Do Dogs Smell Scents Better in the Cold?

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Do Dogs Smell Scents Better in the Cold?
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Why do dogs smell the ground when they are outside? While people navigate the world primarily through the sense of sight, a dog's scent receptors are much stronger, and those scents may be easier to follow in colder temperatures. There are several other factors to consider that also affect how well a dog can detect scents in the air.

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Why do dogs smell the ground?

Why do dogs smell when they go outside? This is a completely natural behavior. Smells are the main way that dogs explore and get information from the world around them. Most dogs have at least 100 million scent receptors, and some breeds, like bloodhounds, have as many as 300 million. To give you an idea of how many this is, human beings only have 5 to 6 million scent receptors.

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While all dogs will smell the air and the ground as they move through their day, some breeds are even better at scenting things. Some breeds with the best sense of smell include bloodhounds, basset hounds, beagles, coonhounds, and Labrador retrievers.

How cold affects scent

When dogs pick up a scent, they are actually sensing molecules in the air. The density and location of these particles can vary based on a number of factors, including the air temperature. As you probably know, warm air rises, and scent molecules follow the air. In warmer temperatures, scent molecules tend to be more dispersed and higher above the ground.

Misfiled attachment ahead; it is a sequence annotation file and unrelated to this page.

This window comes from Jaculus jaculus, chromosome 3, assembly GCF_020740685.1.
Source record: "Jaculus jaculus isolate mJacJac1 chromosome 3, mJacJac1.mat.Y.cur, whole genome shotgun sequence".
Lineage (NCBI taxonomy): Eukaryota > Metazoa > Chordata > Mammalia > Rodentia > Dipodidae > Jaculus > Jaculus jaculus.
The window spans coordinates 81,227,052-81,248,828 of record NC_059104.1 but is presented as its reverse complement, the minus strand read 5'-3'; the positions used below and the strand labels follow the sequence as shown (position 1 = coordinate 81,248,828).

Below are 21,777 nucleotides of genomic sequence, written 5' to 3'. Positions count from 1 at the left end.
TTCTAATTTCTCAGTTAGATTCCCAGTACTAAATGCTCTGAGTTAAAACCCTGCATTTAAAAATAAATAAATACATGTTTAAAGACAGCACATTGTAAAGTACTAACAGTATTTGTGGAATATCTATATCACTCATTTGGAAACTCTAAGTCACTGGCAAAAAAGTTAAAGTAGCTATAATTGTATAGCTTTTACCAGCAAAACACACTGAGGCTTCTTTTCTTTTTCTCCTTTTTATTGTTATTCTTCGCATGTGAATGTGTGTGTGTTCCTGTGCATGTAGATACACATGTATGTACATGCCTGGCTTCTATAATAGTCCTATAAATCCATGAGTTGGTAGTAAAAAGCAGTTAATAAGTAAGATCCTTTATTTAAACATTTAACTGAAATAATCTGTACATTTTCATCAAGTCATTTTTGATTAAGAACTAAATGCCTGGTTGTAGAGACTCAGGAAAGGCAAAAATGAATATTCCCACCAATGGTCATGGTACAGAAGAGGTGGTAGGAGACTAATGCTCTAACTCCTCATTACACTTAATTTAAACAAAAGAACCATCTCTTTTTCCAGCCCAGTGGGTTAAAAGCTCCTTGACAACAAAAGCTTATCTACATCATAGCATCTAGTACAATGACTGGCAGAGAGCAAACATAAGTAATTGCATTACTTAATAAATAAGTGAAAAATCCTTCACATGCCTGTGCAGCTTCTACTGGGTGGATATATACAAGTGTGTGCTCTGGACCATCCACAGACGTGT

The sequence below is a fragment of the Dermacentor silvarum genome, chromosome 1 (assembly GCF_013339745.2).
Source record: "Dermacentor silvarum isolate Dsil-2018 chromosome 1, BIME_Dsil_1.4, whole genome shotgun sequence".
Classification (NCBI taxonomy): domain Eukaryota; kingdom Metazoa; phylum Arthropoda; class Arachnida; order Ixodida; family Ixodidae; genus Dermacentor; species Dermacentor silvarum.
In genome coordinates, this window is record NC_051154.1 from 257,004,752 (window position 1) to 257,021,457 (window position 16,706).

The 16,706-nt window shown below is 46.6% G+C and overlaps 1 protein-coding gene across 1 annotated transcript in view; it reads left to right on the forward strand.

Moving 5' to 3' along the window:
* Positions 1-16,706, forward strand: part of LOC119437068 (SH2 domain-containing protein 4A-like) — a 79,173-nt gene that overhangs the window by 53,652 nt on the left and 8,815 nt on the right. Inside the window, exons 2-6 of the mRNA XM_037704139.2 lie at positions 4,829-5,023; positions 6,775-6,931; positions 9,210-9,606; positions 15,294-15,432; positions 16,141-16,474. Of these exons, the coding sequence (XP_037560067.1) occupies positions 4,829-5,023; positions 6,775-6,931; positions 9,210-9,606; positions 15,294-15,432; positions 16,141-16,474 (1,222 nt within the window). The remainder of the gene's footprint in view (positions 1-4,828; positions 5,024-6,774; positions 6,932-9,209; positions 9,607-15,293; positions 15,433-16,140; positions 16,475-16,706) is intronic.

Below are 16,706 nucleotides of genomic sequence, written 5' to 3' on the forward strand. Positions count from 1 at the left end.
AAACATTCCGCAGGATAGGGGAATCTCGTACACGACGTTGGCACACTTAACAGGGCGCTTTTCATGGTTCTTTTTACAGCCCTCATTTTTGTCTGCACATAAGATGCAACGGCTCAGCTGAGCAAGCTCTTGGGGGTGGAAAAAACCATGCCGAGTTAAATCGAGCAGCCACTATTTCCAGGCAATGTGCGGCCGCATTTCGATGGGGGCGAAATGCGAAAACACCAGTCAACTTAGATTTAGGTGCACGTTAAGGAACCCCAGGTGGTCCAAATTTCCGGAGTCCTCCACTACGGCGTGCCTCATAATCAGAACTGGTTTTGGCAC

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When temperatures drop, however, the cold air falls closer to the ground. The scent molecules also fall closer to ground level and are generally closer together. So, while the amount of scent molecules does not change, dogs often have an easier time following scents when it is cooler.

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The air temperature also affects the way that dogs breathe. When the temperatures are warm, dogs must pant to keep their body temperature cool. However, in order to detect scents, they must sniff the molecules through their nose. A panting dog is less able to pause and pull in scents through her nose, and on the exhale of the pant, she is pushing the scent molecules away. Panting and overheating is not a concern in cooler weather, which increases their scenting ability.

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Factors that affect scent

Air temperature is not the only factor that affects how dogs detect scents. Windy conditions dissipate scent molecules, which can make it more difficult for your dog to trace them back to their source. Humidity, rain, and snow also make it easier for your dog to detect smells.

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There are some exceptions, though. Heavy snow or rain can prevent the scent from dissipating into the air where your dog can follow it, and in freezing conditions, the water in the air freezes and suppresses the scents.

Training a scent dog

While breeds like bloodhounds and basset hounds are well known for their tracking ability and are often used by professionals, any breed of dog can learn to track scents. Whether you teach the skill for your own enjoyment or decide to compete in scent trials, there are many benefits for your dog. Not only does the activity help your dog get the daily exercise he needs but it also provides mental stimulation. When you do scent training with positive reinforcement, the activity is fun for your dog and can help boost his confidence.

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